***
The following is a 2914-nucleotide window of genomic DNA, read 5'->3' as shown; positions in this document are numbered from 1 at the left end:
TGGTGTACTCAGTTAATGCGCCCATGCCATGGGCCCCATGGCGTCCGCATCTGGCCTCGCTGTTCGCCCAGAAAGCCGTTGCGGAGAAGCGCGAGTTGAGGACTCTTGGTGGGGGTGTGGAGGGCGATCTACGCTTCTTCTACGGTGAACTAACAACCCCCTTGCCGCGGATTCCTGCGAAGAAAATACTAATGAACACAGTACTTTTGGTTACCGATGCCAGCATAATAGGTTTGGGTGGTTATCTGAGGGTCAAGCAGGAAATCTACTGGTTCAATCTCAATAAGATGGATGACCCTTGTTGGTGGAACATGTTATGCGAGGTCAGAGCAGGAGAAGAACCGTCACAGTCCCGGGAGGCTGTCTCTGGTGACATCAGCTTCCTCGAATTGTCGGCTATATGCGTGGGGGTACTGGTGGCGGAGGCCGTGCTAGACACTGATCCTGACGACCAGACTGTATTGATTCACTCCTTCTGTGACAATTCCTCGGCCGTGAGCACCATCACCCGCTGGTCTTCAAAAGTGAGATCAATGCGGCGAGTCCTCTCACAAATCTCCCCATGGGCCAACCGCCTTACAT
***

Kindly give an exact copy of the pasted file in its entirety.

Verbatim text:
The following is a 2914-nucleotide window of genomic DNA, read 5'->3' as shown; positions in this document are numbered from 1 at the left end:
TGGTGTACTCAGTTAATGCGCCCATGCCATGGGCCCCATGGCGTCCGCATCTGGCCTCGCTGTTCGCCCAGAAAGCCGTTGCGGAGAAGCGCGAGTTGAGGACTCTTGGTGGGGGTGTGGAGGGCGATCTACGCTTCTTCTACGGTGAACTAACAACCCCCTTGCCGCGGATTCCTGCGAAGAAAATACTAATGAACACAGTACTTTTGGTTACCGATGCCAGCATAATAGGTTTGGGTGGTTATCTGAGGGTCAAGCAGGAAATCTACTGGTTCAATCTCAATAAGATGGATGACCCTTGTTGGTGGAACATGTTATGCGAGGTCAGAGCAGGAGAAGAACCGTCACAGTCCCGGGAGGCTGTCTCTGGTGACATCAGCTTCCTCGAATTGTCGGCTATATGCGTGGGGGTACTGGTGGCGGAGGCCGTGCTAGACACTGATCCTGACGACCAGACTGTATTGATTCACTCCTTCTGTGACAATTCCTCGGCCGTGAGCACCATCACCCGCTGGTCTTCAAAAGTGAGATCAATGCGGCGAGTCCTCTCACAAATCTCCCCATGGGCCAACCGCCTTACAT